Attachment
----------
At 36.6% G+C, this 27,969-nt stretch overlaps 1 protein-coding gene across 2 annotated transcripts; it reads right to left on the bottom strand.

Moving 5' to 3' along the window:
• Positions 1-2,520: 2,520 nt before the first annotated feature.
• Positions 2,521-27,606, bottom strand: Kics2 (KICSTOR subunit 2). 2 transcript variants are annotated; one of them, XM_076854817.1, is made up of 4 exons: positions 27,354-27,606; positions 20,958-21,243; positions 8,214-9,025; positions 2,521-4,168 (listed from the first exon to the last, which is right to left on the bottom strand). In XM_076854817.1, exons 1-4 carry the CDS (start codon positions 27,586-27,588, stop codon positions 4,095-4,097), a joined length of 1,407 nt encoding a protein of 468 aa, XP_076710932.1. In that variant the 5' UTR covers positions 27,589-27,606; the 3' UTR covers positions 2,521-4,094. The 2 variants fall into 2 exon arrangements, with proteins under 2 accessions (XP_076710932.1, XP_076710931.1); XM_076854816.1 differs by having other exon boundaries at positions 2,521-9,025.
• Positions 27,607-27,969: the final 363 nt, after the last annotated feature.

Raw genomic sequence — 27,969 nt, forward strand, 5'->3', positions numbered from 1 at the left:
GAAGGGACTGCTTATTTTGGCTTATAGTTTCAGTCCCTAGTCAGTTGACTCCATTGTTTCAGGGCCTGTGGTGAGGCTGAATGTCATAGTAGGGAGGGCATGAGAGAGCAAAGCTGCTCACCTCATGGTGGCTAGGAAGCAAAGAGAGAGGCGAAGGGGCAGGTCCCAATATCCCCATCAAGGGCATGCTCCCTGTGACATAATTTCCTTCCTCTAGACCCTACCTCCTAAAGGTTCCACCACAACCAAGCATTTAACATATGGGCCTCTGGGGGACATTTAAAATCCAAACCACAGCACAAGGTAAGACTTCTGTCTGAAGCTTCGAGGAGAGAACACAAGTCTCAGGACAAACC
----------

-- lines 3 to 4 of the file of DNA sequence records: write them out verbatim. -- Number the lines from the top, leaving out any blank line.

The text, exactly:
• Positions 1-2,520: 2,520 nt before the first annotated feature.
• Positions 2,521-27,606, bottom strand: Kics2 (KICSTOR subunit 2). 2 transcript variants are annotated; one of them, XM_076854817.1, is made up of 4 exons: positions 27,354-27,606; positions 20,958-21,243; positions 8,214-9,025; positions 2,521-4,168 (listed from the first exon to the last, which is right to left on the bottom strand). In XM_076854817.1, exons 1-4 carry the CDS (start codon positions 27,586-27,588, stop codon positions 4,095-4,097), a joined length of 1,407 nt encoding a protein of 468 aa, XP_076710932.1. In that variant the 5' UTR covers positions 27,589-27,606; the 3' UTR covers positions 2,521-4,094. The 2 variants fall into 2 exon arrangements, with proteins under 2 accessions (XP_076710932.1, XP_076710931.1); XM_076854816.1 differs by having other exon boundaries at positions 2,521-9,025.